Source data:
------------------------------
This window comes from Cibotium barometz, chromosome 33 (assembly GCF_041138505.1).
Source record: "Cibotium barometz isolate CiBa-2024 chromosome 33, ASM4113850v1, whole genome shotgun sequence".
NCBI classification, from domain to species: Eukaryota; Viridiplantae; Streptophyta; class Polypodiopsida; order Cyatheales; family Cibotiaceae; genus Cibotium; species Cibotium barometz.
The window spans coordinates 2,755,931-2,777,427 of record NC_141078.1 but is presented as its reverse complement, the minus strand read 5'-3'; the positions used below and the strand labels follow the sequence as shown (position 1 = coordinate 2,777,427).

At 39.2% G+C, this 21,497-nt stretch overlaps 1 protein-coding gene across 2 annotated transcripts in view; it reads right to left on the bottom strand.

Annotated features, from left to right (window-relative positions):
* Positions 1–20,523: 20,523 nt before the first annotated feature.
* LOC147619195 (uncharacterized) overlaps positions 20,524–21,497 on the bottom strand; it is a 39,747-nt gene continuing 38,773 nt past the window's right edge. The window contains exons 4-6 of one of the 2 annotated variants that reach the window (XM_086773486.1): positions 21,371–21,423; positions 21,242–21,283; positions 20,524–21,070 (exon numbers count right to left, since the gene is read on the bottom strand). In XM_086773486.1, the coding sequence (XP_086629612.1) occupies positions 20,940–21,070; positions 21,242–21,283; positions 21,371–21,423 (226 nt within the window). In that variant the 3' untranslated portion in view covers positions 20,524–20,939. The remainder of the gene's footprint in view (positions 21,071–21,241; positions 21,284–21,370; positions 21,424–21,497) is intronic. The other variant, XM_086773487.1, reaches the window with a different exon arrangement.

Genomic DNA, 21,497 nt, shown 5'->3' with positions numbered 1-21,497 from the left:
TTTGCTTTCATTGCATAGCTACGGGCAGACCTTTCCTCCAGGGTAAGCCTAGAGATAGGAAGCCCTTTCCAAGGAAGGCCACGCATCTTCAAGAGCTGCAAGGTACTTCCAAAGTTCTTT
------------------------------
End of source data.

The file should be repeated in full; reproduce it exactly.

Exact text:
This window comes from Cibotium barometz, chromosome 33 (assembly GCF_041138505.1).
Source record: "Cibotium barometz isolate CiBa-2024 chromosome 33, ASM4113850v1, whole genome shotgun sequence".
NCBI classification, from domain to species: Eukaryota; Viridiplantae; Streptophyta; class Polypodiopsida; order Cyatheales; family Cibotiaceae; genus Cibotium; species Cibotium barometz.
The window spans coordinates 2,755,931-2,777,427 of record NC_141078.1 but is presented as its reverse complement, the minus strand read 5'-3'; the positions used below and the strand labels follow the sequence as shown (position 1 = coordinate 2,777,427).

At 39.2% G+C, this 21,497-nt stretch overlaps 1 protein-coding gene across 2 annotated transcripts in view; it reads right to left on the bottom strand.

Annotated features, from left to right (window-relative positions):
* Positions 1–20,523: 20,523 nt before the first annotated feature.
* LOC147619195 (uncharacterized) overlaps positions 20,524–21,497 on the bottom strand; it is a 39,747-nt gene continuing 38,773 nt past the window's right edge. The window contains exons 4-6 of one of the 2 annotated variants that reach the window (XM_086773486.1): positions 21,371–21,423; positions 21,242–21,283; positions 20,524–21,070 (exon numbers count right to left, since the gene is read on the bottom strand). In XM_086773486.1, the coding sequence (XP_086629612.1) occupies positions 20,940–21,070; positions 21,242–21,283; positions 21,371–21,423 (226 nt within the window). In that variant the 3' untranslated portion in view covers positions 20,524–20,939. The remainder of the gene's footprint in view (positions 21,071–21,241; positions 21,284–21,370; positions 21,424–21,497) is intronic. The other variant, XM_086773487.1, reaches the window with a different exon arrangement.

Genomic DNA, 21,497 nt, shown 5'->3' with positions numbered 1-21,497 from the left:
TTTGCTTTCATTGCATAGCTACGGGCAGACCTTTCCTCCAGGGTAAGCCTAGAGATAGGAAGCCCTTTCCAAGGAAGGCCACGCATCTTCAAGAGCTGCAAGGTACTTCCAAAGTTCTTT